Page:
Geater’s golden birthday: Independence manufacturing company marks 50 years

INDEPENDENCE, Iowa — Every company has its own history; Geater Machining and Manufacturing Co., which is celebrating its 50th anniversary in business, is no exception.

But the Independence-based company also has a role in world history, according to Nate Clayberg, director of the Buchanan County Economic Development Commission.

When Osama Bin Laden was killed May 2, 2011 by a U.S. special operations military unit, Independence-based Geater played a part — or, literally, supplied a key part — in the job, Clayberg said.

“There’s a piece of communications equipment developed by Rockwell Collins on the helicopter (used in the operation) that killed bin Laden that was manufactured in Independence (at Geater),” Clalyberg said.

That bit of information came up in discussions with CEO Jerry Bitterman about how to attract workers to the company, Clayberg said.

“You try to talk about the products you make and where it’s going,” Clayberg said. “That’s where some of those discussions came out of the global manufacturing reach Independence has.”

The role in history, perhaps, would come as no surprise, since Geater numbers among its base of customers Rockwell Collins, Crystal, Meggit, Woodward, Astronautics, General Dynamics, and Northrup Grumman.

Growth has been steady over the years, company officials say.

Duane Geater launched the company in August 1962 in the old Manual Training Shop in Independence and brought in one employee. Within two years, there were 10 workers.

On Jan. 1, 1964, Geater incorporated the business and created Geater Machining Co., and in November 1964, it established its manufacturing division for the production of electronic controls, small assembly and sheet metal work.

In July of 1965 Geater purchased a building located at 901 3rd Ave. SE, which was formerly owned by Micro Switch. The building was 12,000 square feet, and in just over a year the company grew to 30 employees.

In 1976, Geater constructed the 42,000-square-foot building at 901 12th St. NE that it occupies now. The workforce now numbers more than 150 full- and part-timers.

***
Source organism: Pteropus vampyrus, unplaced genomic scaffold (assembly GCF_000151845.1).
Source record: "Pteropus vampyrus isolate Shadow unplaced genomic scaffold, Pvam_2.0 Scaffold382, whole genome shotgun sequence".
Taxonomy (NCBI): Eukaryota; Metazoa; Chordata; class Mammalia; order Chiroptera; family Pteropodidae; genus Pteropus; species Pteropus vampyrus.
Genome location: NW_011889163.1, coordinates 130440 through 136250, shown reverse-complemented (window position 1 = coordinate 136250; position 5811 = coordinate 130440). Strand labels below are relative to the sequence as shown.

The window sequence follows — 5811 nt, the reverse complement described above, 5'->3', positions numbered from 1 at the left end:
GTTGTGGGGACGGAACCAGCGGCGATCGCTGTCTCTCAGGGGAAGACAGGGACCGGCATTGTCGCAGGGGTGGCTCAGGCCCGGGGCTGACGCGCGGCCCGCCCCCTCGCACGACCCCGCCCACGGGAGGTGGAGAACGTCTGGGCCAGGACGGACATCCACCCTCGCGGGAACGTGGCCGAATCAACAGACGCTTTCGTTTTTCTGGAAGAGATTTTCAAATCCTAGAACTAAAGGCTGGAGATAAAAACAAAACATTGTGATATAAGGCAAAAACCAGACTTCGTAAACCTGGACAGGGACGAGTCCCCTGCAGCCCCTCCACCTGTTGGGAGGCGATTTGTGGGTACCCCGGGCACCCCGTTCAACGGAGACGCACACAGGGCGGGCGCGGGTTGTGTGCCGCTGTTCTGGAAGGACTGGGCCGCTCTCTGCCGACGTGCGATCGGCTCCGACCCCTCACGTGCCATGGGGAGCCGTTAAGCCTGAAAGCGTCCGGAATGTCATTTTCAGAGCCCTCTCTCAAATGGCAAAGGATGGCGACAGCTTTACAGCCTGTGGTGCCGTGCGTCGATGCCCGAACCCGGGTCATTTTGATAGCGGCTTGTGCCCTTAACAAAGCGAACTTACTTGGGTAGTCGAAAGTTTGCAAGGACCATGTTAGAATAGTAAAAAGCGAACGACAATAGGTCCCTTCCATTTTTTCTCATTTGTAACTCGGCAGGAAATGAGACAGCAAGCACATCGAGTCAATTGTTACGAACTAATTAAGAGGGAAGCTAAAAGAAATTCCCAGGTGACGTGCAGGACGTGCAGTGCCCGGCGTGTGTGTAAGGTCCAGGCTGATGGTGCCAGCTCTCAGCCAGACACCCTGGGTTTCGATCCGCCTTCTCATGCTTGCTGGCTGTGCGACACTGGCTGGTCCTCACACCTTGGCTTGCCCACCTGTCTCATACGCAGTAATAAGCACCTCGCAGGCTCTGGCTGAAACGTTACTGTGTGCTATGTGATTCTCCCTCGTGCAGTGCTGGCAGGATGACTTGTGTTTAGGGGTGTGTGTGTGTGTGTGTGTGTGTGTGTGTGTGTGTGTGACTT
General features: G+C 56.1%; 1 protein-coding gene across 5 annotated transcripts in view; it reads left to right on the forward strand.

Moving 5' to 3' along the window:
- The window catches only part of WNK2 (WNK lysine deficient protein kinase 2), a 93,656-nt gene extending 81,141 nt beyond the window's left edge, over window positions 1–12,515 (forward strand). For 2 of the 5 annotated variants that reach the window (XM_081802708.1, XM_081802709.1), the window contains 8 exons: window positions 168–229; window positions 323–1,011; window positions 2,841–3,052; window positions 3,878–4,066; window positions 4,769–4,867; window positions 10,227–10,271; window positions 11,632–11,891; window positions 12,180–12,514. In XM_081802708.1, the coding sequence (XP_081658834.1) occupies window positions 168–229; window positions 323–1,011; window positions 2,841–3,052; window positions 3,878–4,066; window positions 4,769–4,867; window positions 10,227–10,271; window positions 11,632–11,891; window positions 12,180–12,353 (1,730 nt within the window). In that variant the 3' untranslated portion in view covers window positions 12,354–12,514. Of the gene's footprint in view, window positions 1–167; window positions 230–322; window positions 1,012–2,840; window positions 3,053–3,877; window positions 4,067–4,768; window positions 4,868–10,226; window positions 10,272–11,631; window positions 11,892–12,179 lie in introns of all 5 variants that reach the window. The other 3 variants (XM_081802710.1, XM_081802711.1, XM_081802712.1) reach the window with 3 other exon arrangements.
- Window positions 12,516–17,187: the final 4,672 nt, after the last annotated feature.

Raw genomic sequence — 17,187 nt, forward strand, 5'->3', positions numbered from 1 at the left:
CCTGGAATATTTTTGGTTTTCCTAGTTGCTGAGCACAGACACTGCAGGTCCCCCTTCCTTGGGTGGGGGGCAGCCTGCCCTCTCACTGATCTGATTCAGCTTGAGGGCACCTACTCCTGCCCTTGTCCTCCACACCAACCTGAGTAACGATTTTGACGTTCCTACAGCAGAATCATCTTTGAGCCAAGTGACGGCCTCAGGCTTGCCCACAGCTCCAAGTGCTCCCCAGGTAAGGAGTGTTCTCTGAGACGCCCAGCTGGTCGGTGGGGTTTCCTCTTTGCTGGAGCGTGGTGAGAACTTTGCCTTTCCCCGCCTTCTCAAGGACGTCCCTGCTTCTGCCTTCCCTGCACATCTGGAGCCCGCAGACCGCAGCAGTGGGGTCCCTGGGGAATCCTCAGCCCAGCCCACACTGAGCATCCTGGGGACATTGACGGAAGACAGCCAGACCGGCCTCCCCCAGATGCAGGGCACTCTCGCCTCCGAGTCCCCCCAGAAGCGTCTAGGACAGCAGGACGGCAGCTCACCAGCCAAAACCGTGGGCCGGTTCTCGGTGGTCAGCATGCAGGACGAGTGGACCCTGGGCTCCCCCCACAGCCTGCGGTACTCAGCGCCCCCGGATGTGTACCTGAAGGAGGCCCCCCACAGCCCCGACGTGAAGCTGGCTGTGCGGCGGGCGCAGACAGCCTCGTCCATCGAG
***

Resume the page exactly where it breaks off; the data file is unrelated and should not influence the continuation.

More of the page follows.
The company is one of the largest manufacturers in Buchanan County, Clayberg said.

More growth is coming, according to Bitterman, who started with the company in 1986, rose through the ranks to become CEO in 2004 and also is a minority owner.

“We’re adding 27,000 square feet of manufacturing space and, over the next three years, will be adding 11 full-time jobs,” Bitterman said, adding that the expansion represents about $4.3 million in capital investment. Some of that is coming from the state of Iowa through tax credits.

The additional space, which will accommodate manufacturing and office space, will open this year, Bitterman said.

In spite of the growth, Geater remains a family-held company – Scott Geater took over as president and majority owner in 1994 when Duane Geater retired – and remains committed to its core, community-focused values, Bitterman said.

“We’re involved with community service and giving back,” he said.

Along those lines, Geater Machining and Manufacturing is involved Hawkeye Community College in the Exploring Manufacturing Careers Consortium, or “EMC-squared,” a program to educate young people to manufacturing and career opportunities in high school. It is a training program that reaches down into the high schools to interest youth in manufacturing jobs.

Geater has hired “five or six” of its current employees from that program, Bitterman estimated.

Clayberg said Geater has been a dependable economic force in the region.

“It’s a company that has a pretty consistent workforce; I don’t think they have much turnover,” he said. “They have the same challenge of trying to find good workers, too. As they’re looking to expand, they’re a group that gives back to the community. Scott sits on the foundation board that’s looking to raise money for the new high school. There are employees that sit on the chamber of commerce board. They do a lot for band trips or school trips or Rotary.”

The company also listens to its employees, which is a key to retention, Bitterman said.

“The biggest thing is we have open communication and create an atmosphere that’s conducive to trust,” he said. “It’s a place where in our vision statement, we want to be our customers’ supplier of choice but internally we want to be an employer of choice.”

The company also emphasizes promoting from within, he said, and pointed to himself as an example.

“We also try to bring a balance of bringing new people with new ideas in,” he said.

On Saturday night, the company held a “casino night” for employees — one of a number of celebrations is has scheduled this year to mark its half-century in business. The program included a prime rib meal and a band.

“Once we get the new building up, we’re going to have an open house for customers and suppliers next fall,” Bitterman said. “In the afternoon, we’re going to invite all family members in and do a cookout and celebration of 50 years.”

Clayberg said the company has evolved to include the best ingredients of a small company and the necessary attributes of a global player.

“What’s neat about them is the things they make that go around the world,” he said.

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